But the restlessness of genius in the pew is not of modern origin. In the books of the Prophets may be found quite as biting denunciation of the whole solemn proceedings of the churches as has ever come from the heated pen of genius. The anarchic spirit surely is rife in the Prophets of Israel. Bernard Shaw never wrote anything more caustic about solemn evensong than he who said, “The new moons and sabbaths, the calling of assemblies, I cannot away with. It is iniquity, even the solemn meeting.” It was sheer restlessness of genius in a constricting environment which made Savonarola start bonfires in Florence. The thing must be vitalized by some daring act of nonconformity. St. Francis’s queerness, much of it, — his sermons to the birds, his settlement work among the lepers, his unconventional asperities, — was a safetyvalve for the fidgety spirit of genius under the restrictions of conventional religion. Had he lived in other times, and had he not, besides being a genius, been a saint, he might not have gone to church at all.
But the clergy have a more personal grudge against genius than mere neglect. From Laertes berating the poor priest for doing his official duty by the body of Ophelia, to Ibsen’s Ghosts, the parson has usually been made to act and speak like a fool when presented on the stage. One has the creeping suspicion that that is about the way he really appears to the man of genius and to a considerable minority who suffer us gladly. The smug Anglican type in clerical garb before the footlights, in his guilelessness and bigotry, is the chastisement we are likely to receive at the hands of the playwright unless we choose our theatre-going with discretion. Now, the clergy might bear the rebuke with humility, did they not suspect that Pastor Manders and the Bishop of Lancashire are symbols of the Church’s interpretation of religion, in the mind not only of Ibsen and Charles Rann Kennedy, but of a very considerable company of gifted folk. We may as well face the nauseous fact that we bore the genius, and while, perhaps, he shows a lively sensibility to all sorts of bores among his fellow men, yet he suffers us with a difference. He resents what seems to him our impudence in daring to analyze and define these expansive mysteries with which we deal. The light of the Temple is garish to these highly organized individuals, who imagine they feel more reverently the truths we handle with rough hands. Our blunt appreciation, our jaunty handling of crushing mysteries, our neat tabulating of certainties, all this irritates and shocks their squeamish reverence. They miss in us, too often, that nice restraint which one has a right to expect from those who enjoy an intimate survey of truth. They do not absent themselves from church and appear heterodox because they wish to dispense with religion, but, as Emerson hints, because our religion frequently seems profane to their delicate sensibilities. They seem to catch a false note in some of our garrulous devotion to truth.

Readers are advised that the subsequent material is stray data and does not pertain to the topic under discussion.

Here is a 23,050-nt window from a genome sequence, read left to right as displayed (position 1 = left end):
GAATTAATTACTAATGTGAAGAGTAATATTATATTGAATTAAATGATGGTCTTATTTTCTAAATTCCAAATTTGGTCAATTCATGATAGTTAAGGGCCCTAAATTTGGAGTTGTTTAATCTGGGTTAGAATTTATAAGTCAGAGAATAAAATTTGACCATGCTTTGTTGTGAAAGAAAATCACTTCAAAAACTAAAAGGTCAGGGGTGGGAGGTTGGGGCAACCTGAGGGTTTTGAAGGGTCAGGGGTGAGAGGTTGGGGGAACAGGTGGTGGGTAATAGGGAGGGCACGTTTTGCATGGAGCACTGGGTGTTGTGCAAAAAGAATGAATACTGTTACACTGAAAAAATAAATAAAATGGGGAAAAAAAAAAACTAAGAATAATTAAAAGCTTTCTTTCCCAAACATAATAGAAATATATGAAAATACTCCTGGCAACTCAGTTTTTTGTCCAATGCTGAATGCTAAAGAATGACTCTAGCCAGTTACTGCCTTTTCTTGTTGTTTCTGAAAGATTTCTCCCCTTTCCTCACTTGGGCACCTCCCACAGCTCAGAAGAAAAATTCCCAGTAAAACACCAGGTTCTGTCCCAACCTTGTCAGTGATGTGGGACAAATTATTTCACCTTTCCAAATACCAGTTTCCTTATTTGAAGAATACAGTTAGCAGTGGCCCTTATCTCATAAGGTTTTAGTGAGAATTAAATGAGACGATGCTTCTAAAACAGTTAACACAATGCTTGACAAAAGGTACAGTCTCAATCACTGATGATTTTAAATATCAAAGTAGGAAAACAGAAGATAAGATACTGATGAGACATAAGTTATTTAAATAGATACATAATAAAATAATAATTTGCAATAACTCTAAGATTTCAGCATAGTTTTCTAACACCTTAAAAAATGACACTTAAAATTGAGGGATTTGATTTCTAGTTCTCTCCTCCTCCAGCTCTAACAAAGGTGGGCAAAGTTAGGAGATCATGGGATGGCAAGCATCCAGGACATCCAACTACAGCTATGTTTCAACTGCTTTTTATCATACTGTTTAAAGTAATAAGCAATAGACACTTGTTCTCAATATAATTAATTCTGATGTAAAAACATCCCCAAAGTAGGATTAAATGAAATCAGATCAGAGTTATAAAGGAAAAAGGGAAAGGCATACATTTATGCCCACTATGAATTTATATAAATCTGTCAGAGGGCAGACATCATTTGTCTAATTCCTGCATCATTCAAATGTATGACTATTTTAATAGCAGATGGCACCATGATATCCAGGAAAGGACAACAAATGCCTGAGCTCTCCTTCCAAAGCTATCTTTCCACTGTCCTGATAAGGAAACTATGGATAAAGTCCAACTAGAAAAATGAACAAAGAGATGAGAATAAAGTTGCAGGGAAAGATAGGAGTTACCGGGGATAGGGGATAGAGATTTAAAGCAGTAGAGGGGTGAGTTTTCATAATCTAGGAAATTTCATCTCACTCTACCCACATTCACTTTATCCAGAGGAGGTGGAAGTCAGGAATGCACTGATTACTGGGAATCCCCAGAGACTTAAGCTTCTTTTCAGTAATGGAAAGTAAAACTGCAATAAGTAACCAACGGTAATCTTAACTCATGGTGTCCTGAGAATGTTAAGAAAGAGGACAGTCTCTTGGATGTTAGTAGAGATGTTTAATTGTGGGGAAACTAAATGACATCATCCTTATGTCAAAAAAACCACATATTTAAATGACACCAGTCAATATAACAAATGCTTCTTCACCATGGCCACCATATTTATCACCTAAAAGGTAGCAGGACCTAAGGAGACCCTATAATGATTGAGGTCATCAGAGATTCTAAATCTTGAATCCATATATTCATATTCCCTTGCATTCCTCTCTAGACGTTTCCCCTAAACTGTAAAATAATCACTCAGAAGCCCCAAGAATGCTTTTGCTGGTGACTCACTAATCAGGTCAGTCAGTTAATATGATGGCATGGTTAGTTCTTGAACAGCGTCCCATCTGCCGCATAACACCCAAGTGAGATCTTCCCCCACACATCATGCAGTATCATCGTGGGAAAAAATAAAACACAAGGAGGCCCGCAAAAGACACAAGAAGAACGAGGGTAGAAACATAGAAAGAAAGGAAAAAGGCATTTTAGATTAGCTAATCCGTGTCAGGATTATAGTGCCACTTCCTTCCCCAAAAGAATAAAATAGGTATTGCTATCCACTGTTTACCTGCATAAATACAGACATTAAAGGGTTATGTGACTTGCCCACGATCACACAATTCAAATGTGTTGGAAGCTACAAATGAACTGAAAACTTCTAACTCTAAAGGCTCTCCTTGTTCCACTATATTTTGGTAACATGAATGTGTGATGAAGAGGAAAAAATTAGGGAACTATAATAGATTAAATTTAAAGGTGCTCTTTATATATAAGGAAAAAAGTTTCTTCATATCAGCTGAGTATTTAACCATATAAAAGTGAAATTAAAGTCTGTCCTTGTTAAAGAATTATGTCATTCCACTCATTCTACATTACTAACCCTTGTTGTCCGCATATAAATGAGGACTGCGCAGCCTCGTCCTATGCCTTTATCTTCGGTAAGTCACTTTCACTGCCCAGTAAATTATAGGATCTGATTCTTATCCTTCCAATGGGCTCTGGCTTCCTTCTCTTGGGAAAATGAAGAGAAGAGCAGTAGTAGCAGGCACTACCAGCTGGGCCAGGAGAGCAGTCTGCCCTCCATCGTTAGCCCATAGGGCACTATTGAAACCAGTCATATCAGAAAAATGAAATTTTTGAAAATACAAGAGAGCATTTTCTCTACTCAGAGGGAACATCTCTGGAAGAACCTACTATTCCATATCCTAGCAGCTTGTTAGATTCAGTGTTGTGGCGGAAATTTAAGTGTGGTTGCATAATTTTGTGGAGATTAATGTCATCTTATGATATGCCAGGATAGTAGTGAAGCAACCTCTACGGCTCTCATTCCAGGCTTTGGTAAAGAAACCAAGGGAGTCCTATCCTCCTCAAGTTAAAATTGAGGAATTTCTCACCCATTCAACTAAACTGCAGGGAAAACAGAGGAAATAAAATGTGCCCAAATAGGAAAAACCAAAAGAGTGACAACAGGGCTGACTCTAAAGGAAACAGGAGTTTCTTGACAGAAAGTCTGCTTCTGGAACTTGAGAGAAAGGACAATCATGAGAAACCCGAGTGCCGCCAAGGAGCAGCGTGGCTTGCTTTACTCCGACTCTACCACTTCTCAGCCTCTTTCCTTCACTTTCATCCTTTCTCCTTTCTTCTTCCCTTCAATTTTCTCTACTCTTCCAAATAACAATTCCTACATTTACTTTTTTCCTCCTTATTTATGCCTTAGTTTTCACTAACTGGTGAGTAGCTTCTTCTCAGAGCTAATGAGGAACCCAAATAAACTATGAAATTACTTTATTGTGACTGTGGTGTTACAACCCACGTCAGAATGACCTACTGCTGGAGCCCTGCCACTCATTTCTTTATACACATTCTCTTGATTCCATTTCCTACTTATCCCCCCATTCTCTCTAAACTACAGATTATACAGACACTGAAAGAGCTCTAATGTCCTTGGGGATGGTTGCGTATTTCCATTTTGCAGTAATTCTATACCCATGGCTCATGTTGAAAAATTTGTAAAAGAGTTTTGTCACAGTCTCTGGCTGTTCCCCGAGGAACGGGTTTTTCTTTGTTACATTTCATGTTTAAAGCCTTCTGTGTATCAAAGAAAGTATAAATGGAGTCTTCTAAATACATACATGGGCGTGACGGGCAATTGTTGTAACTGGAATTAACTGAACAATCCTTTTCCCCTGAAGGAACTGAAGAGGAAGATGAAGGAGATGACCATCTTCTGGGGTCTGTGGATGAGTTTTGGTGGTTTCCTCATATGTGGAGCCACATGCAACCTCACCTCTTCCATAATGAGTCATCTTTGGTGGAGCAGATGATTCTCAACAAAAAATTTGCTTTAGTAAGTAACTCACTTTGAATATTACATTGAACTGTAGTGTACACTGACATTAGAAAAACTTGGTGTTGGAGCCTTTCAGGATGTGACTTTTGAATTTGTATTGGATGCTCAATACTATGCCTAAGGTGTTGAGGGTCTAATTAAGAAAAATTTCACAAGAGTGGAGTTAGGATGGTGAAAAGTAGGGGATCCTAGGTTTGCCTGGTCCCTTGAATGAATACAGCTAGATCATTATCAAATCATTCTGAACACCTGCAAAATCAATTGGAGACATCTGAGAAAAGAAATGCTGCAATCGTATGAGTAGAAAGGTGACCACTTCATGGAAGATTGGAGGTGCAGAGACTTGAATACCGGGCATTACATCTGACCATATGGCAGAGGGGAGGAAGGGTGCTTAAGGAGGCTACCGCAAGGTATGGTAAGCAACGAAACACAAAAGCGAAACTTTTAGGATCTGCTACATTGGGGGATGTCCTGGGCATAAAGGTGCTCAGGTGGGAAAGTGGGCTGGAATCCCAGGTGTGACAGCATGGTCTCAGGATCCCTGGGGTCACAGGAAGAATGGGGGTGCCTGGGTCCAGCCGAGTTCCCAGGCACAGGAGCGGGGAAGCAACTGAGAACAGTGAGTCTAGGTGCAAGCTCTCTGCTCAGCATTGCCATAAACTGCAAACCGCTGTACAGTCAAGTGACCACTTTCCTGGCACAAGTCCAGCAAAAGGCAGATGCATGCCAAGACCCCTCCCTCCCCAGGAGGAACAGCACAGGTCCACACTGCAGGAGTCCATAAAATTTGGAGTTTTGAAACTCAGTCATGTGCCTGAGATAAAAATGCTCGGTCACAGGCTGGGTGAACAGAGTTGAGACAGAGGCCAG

Now, the difficulty of studying the attitude of genius toward organized religion is aggravated by the fact that the protests which come from men of exceptional ability, statesmen, artists, scientists, and men of large administrative talent, are as varied as their several temperaments. Sir Oliver Lodge, for example, in writing upon the alleged indifference of laymen to religion, bids the clergy study reality and sincerity; strive to say what they really mean, and to say it in such a way that others may know what they mean. He frankly confesses that he is bored by the length of the Te Deum, the repetitions of the Kyrie; he tolerates the creeds because he finds no reality about the procedure of saying them. Lodge here expresses the mind of a considerable company of men of ability who lack the taste and capacity for corporate worship of any sort. I suspect that no tinkering with the liturgy could conciliate this extreme type of nonconformity.
But running through the testimony of the men who will have none of us, is a single strand of protest which indicates the temperament. It is essentially nonconformist, genuinely protestaut and intolerant. A genius can rarely be held in social groups in such first-hand matters as faith and worship. His directness and intensity of vision are themselves limitations which narrow the field of comradeship. He sees further, but sometimes not so much as common folk. His short cuts to reality make him impatient with the more orderly conventional routes. With less pretense to frequent converse with God, he approaches Him, nevertheless, with a certain ceremony of the spirit after a liturgy of his own. The clear sweep he gets on the outside, unobstructed by the details which belong to the officework of religion, appeals to his romantic temperament. Offensive particulars like heresy trials, the fussiness of dignitaries, and church controversies, fret his spirit. Out he goes to gather his most excellent beauty by the way.